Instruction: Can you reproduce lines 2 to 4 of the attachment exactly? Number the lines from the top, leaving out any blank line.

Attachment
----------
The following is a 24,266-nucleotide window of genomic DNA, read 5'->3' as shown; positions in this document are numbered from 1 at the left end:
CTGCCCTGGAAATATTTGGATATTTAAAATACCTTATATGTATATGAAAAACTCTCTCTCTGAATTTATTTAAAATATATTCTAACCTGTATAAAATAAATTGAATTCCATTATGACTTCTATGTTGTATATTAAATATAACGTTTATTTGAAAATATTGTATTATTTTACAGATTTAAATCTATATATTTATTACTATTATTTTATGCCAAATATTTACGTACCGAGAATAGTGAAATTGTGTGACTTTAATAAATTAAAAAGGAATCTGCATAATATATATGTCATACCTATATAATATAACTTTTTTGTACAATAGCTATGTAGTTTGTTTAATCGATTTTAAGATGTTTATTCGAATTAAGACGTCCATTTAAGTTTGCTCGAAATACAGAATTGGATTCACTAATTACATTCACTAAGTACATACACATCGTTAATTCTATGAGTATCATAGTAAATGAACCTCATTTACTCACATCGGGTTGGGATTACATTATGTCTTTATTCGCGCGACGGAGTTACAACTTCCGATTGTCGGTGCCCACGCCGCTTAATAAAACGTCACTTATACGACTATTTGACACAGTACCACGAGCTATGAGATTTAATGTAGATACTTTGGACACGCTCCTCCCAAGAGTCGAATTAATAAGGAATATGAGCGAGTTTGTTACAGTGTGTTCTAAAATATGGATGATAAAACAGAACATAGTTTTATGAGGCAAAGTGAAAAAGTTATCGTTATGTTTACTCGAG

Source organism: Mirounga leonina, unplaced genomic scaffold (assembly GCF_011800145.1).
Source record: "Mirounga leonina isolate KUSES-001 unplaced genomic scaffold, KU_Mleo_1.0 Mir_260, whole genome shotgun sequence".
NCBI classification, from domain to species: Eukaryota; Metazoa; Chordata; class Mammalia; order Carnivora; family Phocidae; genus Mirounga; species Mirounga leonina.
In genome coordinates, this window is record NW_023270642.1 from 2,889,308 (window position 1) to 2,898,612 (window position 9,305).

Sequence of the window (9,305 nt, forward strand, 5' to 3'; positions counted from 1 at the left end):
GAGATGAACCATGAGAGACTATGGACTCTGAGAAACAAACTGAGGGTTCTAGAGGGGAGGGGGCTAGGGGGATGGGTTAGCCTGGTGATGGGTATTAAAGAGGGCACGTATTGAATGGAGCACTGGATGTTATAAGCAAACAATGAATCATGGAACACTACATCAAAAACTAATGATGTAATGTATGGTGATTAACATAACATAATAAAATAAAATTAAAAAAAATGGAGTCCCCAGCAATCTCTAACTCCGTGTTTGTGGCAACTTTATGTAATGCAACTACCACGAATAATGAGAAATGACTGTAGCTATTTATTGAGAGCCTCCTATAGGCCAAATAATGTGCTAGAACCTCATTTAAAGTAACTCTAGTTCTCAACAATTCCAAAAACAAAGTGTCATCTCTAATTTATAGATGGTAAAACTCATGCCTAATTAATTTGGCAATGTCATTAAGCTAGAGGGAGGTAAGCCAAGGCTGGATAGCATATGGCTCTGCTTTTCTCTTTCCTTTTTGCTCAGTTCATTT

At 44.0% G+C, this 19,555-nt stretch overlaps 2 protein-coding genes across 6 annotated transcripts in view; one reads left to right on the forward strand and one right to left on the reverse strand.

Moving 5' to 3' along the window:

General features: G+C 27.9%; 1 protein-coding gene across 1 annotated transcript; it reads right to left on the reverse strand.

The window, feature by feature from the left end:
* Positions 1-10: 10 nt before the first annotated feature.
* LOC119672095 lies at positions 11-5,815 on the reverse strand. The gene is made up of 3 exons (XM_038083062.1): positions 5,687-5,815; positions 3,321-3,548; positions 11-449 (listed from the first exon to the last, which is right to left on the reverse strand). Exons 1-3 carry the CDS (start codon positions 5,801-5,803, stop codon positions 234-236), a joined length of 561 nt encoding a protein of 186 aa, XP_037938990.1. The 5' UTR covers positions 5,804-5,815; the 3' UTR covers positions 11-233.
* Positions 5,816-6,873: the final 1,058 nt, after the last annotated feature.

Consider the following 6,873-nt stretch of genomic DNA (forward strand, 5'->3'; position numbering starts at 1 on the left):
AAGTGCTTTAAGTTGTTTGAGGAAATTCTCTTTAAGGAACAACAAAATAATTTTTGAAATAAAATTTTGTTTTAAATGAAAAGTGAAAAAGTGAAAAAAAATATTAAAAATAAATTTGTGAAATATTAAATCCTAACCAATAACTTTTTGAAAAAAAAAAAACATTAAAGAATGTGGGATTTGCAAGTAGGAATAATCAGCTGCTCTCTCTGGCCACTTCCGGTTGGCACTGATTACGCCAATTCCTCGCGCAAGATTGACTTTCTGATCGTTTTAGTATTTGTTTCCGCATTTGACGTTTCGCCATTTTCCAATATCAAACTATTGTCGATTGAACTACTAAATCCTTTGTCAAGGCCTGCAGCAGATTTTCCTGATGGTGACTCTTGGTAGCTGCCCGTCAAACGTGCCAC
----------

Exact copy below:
CTGCCCTGGAAATATTTGGATATTTAAAATACCTTATATGTATATGAAAAACTCTCTCTCTGAATTTATTTAAAATATATTCTAACCTGTATAAAATAAATTGAATTCCATTATGACTTCTATGTTGTATATTAAATATAACGTTTATTTGAAAATATTGTATTATTTTACAGATTTAAATCTATATATTTATTACTATTATTTTATGCCAAATATTTACGTACCGAGAATAGTGAAATTGTGTGACTTTAATAAATTAAAAAGGAATCTGCATAATATATATGTCATACCTATATAATATAACTTTTTTGTACAATAGCTATGTAGTTTGTTTAATCGATTTTAAGATGTTTATTCGAATTAAGACGTCCATTTAAGTTTGCTCGAAATACAGAATTGGATTCACTAATTACATTCACTAAGTACATACACATCGTTAATTCTATGAGTATCATAGTAAATGAACCTCATTTACTCACATCGGGTTGGGATTACATTATGTCTTTATTCGCGCGACGGAGTTACAACTTCCGATTGTCGGTGCCCACGCCGCTTAATAAAACGTCACTTATACGACTATTTGACACAGTACCACGAGCTATGAGATTTAATGTAGATACTTTGGACACGCTCCTCCCAAGAGTCGAATTAATAAGGAATATGAGCGAGTTTGTTACAGTGTGTTCTAAAATATGGATGATAAAACAGAACATAGTTTTATGAGGCAAAGTGAAAAAGTTATCGTTATGTTTACTCGAG

Source organism: Mirounga leonina, unplaced genomic scaffold (assembly GCF_011800145.1).
Source record: "Mirounga leonina isolate KUSES-001 unplaced genomic scaffold, KU_Mleo_1.0 Mir_260, whole genome shotgun sequence".